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I'm working on setting up a database to house properties related to a game, for example whether or not it supports multiplayer, what genres it is, release dates, etc.

It seems like creating two additional tables (genres, genres_data for example) for each category type isn't nearly as dynamic as it could be. My initial thought was to set it up one of two ways...

Have a games table with skeletal information, then a properties table to list all the properties, and a third table to contain all the data related to the game, where essentially only the columns related to each property are used:

games
-----------
game_id
... relevant data

properties
-----------
property_id
title
type
category

properties_data
---------------
game_id
property_id
bool
min
max
date
text(max255)
longtext

Or, have the games table the same, and have properties include a column name then use columns in the third table:

properties
--------------
property_id
title
type
category
column_name

properties_data
----------------
game_id
title
description
release_date_au
release_date_jp
genre_rpg
genre_fps
platform_360
platform_ps3
platform_pc
has_leaderboards
has_downloadable_content
... etc

What's the practical approach in this sort of scenario where you have a half dozen or so types of data related to a row, but a large number of categories and supporting properties in each category? It doesn't seem efficient to make a table for each property type or category (to me).

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2 Answers 2

up vote 2 down vote accepted

This appears to be a typical Supertype-subtype cluster of tables. Except you have not identified it as such. So, identify it formally, and normalise the data.

  • place common columns in the Supertype (parent)
  • place all columns specific to each Subtype in a separate child table
  • so that you end up with no optional columns
  • if you do, then you need another level of sub-table.

If you go for "dynamically" populated tables, you lose all the control of static tables in a db with the busienss rules defined in DDL (not code). In that case, be aware that these loosely defined tables are famous for ending up as a mess with no data integrity. Read this recent answer to get some context.

Link to Related Answer

The point is, if you do that "dynamic" stuff, do it properly.

But I do not believe you need to go that far. With an ordinary Rdb, you can maintain full relational power and flexibility. More tables are the nature of an Rdb, nothing to be scared of. Done properly, you will have full control, and speed. Which takes me back to the first para.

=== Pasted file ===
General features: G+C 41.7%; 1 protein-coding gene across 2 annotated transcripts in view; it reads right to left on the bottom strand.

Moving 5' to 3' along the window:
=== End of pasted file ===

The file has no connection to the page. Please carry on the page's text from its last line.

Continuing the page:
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Appreciate the response; though it seems like a topic I'm going to have to discuss more in depth than this sort of environment is meant for. Thanks for your help! –  Bob Nov 30 '10 at 5:47
    
@Bob. My pleasure. If it is not a straight Question that can be posted on SO, email me: SO Profile→My website→email. –  PerformanceDBA Nov 30 '10 at 6:11

from your attribute descriptions - it seems like a third option is appropriate.

games
--------
game_id
name
...

release
----------
release_id
game_id
release_date
release_country

genre
---------
genre_id
name

game_genre
-----------
game_id
genre_id
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The issue I'm running into is that there are quite a few properties, but only a few sub types of data. For example the game platforms it's features (leaderboards, downloadable content, etc), ratings, (E, M18, etc, etc). –  Bob Nov 29 '10 at 20:10
    
Sorry enter cut me off there - what I mean is that with so many properties and categories, and so few types of data, it seemed easier to use a category to sort them, that way they can be loaded and handled more dynamically then having static tables –  Bob Nov 29 '10 at 20:25
    
well, i think i would stick with this type of normalized approach. even though it will be more tables, you will have selective control on each of them as you progress, like by deleting them entirely if needed. Managing at the meta-layer is possible, but itroduces it's own complexities - to me not worth it in this case. my 2 cents.. –  Randy Nov 29 '10 at 23:57
    
I get what you mean now. I'm trying to wrap my head around how to do this in a way that lets it grow fluidly, rather than having to recode the interface/server code every time I want to introduce a new element. I get that everyone agrees it's wrong, but I can't help but see the appeal in being able to grab every property about something in one query (filtered when needed), then sort it out from there. –  Bob Nov 30 '10 at 5:48

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